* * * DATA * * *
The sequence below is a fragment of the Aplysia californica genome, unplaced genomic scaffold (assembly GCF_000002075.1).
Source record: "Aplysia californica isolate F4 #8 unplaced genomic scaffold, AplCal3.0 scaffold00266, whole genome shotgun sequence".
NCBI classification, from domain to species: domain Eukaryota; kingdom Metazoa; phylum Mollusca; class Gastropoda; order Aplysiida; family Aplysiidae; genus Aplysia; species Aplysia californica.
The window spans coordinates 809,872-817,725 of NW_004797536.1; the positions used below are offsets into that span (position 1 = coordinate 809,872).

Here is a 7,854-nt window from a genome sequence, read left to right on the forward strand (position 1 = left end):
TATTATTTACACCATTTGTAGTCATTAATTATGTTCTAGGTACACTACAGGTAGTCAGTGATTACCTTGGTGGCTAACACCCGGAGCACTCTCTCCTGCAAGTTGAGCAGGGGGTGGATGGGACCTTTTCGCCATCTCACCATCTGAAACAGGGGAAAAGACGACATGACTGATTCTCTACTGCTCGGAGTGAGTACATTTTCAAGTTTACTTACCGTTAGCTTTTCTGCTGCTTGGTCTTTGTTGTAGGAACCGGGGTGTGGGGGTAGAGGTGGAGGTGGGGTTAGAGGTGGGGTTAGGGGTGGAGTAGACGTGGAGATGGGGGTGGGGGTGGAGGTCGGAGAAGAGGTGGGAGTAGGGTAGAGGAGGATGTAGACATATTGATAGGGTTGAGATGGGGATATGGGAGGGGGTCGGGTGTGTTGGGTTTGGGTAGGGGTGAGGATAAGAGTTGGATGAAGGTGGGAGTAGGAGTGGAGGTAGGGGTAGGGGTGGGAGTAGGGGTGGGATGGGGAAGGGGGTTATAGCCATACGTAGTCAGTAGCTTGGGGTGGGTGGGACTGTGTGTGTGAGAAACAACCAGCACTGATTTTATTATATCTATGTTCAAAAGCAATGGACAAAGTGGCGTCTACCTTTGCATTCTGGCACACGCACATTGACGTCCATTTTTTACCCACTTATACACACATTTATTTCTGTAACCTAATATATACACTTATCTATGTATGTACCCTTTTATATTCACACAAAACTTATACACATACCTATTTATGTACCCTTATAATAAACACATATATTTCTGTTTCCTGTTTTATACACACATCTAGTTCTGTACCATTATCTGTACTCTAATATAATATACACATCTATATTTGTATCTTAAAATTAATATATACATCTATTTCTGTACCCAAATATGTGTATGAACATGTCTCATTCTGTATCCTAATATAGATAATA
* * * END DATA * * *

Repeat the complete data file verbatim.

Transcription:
The sequence below is a fragment of the Aplysia californica genome, unplaced genomic scaffold (assembly GCF_000002075.1).
Source record: "Aplysia californica isolate F4 #8 unplaced genomic scaffold, AplCal3.0 scaffold00266, whole genome shotgun sequence".
NCBI classification, from domain to species: domain Eukaryota; kingdom Metazoa; phylum Mollusca; class Gastropoda; order Aplysiida; family Aplysiidae; genus Aplysia; species Aplysia californica.
The window spans coordinates 809,872-817,725 of NW_004797536.1; the positions used below are offsets into that span (position 1 = coordinate 809,872).

Here is a 7,854-nt window from a genome sequence, read left to right on the forward strand (position 1 = left end):
TATTATTTACACCATTTGTAGTCATTAATTATGTTCTAGGTACACTACAGGTAGTCAGTGATTACCTTGGTGGCTAACACCCGGAGCACTCTCTCCTGCAAGTTGAGCAGGGGGTGGATGGGACCTTTTCGCCATCTCACCATCTGAAACAGGGGAAAAGACGACATGACTGATTCTCTACTGCTCGGAGTGAGTACATTTTCAAGTTTACTTACCGTTAGCTTTTCTGCTGCTTGGTCTTTGTTGTAGGAACCGGGGTGTGGGGGTAGAGGTGGAGGTGGGGTTAGAGGTGGGGTTAGGGGTGGAGTAGACGTGGAGATGGGGGTGGGGGTGGAGGTCGGAGAAGAGGTGGGAGTAGGGTAGAGGAGGATGTAGACATATTGATAGGGTTGAGATGGGGATATGGGAGGGGGTCGGGTGTGTTGGGTTTGGGTAGGGGTGAGGATAAGAGTTGGATGAAGGTGGGAGTAGGAGTGGAGGTAGGGGTAGGGGTGGGAGTAGGGGTGGGATGGGGAAGGGGGTTATAGCCATACGTAGTCAGTAGCTTGGGGTGGGTGGGACTGTGTGTGTGAGAAACAACCAGCACTGATTTTATTATATCTATGTTCAAAAGCAATGGACAAAGTGGCGTCTACCTTTGCATTCTGGCACACGCACATTGACGTCCATTTTTTACCCACTTATACACACATTTATTTCTGTAACCTAATATATACACTTATCTATGTATGTACCCTTTTATATTCACACAAAACTTATACACATACCTATTTATGTACCCTTATAATAAACACATATATTTCTGTTTCCTGTTTTATACACACATCTAGTTCTGTACCATTATCTGTACTCTAATATAATATACACATCTATATTTGTATCTTAAAATTAATATATACATCTATTTCTGTACCCAAATATGTGTATGAACATGTCTCATTCTGTATCCTAATATAGATAATA